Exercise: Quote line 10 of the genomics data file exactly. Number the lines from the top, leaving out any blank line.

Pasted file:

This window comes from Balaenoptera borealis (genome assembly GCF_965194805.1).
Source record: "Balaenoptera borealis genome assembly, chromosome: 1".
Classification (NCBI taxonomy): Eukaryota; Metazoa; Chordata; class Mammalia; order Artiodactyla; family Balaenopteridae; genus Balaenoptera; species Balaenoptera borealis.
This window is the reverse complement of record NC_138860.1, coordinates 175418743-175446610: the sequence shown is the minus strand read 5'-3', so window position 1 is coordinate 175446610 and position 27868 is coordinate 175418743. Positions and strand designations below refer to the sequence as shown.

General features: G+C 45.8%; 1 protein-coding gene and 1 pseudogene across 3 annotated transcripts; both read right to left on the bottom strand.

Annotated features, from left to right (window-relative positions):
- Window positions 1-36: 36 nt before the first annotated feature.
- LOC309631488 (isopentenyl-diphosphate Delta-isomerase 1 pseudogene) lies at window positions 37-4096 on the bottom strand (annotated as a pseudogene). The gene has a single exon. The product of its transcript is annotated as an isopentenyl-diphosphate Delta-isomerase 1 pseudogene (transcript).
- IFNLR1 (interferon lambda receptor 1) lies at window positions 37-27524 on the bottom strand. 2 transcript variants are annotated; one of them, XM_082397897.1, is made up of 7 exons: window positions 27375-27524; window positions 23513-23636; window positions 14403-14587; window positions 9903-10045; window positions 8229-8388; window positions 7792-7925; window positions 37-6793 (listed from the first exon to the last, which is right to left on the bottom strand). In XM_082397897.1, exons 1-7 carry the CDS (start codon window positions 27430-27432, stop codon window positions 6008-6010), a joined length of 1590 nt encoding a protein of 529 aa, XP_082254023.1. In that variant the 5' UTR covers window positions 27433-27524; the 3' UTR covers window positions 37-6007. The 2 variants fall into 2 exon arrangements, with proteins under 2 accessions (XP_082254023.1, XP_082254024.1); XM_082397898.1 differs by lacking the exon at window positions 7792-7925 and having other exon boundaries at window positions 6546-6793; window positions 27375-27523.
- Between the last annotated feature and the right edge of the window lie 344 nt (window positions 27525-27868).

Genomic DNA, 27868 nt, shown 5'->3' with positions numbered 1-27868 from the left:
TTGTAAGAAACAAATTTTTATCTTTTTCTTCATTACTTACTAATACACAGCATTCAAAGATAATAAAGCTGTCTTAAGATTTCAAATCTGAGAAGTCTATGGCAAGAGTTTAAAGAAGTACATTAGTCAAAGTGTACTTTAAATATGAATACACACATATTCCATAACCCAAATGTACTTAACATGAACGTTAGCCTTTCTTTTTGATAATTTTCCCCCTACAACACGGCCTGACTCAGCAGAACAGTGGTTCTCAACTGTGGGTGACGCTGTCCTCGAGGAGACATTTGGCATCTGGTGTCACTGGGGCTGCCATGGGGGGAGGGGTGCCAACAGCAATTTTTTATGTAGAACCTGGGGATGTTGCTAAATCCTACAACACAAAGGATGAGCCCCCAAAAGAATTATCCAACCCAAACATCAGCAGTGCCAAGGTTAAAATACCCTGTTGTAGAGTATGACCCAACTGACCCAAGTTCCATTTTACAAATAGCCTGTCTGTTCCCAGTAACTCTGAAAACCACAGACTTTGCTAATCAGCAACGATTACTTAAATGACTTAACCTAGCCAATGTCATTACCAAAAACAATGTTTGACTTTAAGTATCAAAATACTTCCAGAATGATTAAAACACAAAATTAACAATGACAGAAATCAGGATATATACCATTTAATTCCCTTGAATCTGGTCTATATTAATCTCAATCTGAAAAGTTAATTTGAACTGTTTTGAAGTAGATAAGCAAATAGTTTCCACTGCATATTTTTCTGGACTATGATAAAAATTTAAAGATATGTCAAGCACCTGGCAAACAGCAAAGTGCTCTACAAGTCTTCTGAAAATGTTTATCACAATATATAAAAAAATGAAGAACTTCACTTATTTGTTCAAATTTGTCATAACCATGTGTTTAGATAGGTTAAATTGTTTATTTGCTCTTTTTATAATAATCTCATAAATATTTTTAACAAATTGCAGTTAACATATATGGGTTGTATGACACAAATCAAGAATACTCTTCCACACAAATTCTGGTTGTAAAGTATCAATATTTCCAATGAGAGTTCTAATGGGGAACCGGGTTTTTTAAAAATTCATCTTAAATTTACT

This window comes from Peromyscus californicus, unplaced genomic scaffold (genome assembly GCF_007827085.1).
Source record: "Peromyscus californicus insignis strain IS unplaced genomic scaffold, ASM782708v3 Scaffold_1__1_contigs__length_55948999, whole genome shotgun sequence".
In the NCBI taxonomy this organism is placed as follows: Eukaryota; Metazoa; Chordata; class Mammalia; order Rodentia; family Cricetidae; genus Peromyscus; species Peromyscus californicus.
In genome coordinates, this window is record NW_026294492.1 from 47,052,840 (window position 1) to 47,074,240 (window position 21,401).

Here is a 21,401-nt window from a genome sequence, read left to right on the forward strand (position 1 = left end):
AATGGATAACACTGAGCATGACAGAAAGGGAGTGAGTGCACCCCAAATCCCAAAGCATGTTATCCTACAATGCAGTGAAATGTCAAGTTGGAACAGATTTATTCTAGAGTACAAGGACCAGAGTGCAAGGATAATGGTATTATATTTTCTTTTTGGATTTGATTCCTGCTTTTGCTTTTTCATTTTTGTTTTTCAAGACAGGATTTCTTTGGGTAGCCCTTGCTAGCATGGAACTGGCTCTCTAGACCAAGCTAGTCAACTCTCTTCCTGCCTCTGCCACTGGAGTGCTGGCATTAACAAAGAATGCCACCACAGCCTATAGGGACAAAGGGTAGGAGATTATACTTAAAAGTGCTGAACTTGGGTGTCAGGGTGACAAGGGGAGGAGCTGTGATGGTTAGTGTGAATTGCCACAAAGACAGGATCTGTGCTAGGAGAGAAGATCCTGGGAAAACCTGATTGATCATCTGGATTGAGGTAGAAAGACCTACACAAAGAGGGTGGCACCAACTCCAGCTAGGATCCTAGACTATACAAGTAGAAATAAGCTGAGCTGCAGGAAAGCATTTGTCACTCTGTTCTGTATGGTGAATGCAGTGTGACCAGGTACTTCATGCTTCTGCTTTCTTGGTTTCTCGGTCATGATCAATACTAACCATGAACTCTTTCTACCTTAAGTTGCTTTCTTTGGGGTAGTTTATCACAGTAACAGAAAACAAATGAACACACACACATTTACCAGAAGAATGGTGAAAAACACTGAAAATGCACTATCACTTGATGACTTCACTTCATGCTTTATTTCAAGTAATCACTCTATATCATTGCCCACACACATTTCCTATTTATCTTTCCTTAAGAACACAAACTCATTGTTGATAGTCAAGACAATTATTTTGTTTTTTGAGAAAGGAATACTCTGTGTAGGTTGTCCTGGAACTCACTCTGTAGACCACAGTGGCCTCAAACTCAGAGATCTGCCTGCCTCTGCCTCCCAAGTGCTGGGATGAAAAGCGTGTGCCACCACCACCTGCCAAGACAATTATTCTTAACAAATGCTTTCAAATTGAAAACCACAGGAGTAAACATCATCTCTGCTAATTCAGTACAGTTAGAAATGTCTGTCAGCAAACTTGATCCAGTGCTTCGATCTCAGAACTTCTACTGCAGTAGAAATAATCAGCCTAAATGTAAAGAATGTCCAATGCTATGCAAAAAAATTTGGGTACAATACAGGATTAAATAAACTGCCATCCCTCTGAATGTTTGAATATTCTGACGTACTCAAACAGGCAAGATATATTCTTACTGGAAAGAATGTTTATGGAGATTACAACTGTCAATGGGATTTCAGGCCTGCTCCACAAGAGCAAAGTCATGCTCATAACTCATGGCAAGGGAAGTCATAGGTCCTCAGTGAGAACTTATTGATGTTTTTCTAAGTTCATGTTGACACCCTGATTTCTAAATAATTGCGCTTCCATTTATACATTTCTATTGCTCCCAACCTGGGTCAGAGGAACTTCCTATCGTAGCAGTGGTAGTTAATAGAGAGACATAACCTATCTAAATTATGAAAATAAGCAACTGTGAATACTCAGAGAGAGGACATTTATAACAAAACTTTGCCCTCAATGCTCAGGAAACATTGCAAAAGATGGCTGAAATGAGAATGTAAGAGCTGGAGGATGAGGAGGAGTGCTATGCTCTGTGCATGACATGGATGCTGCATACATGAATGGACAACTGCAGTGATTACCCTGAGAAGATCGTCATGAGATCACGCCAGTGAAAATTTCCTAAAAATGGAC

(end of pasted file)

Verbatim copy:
- Between the last annotated feature and the right edge of the window lie 344 nt (window positions 27525-27868).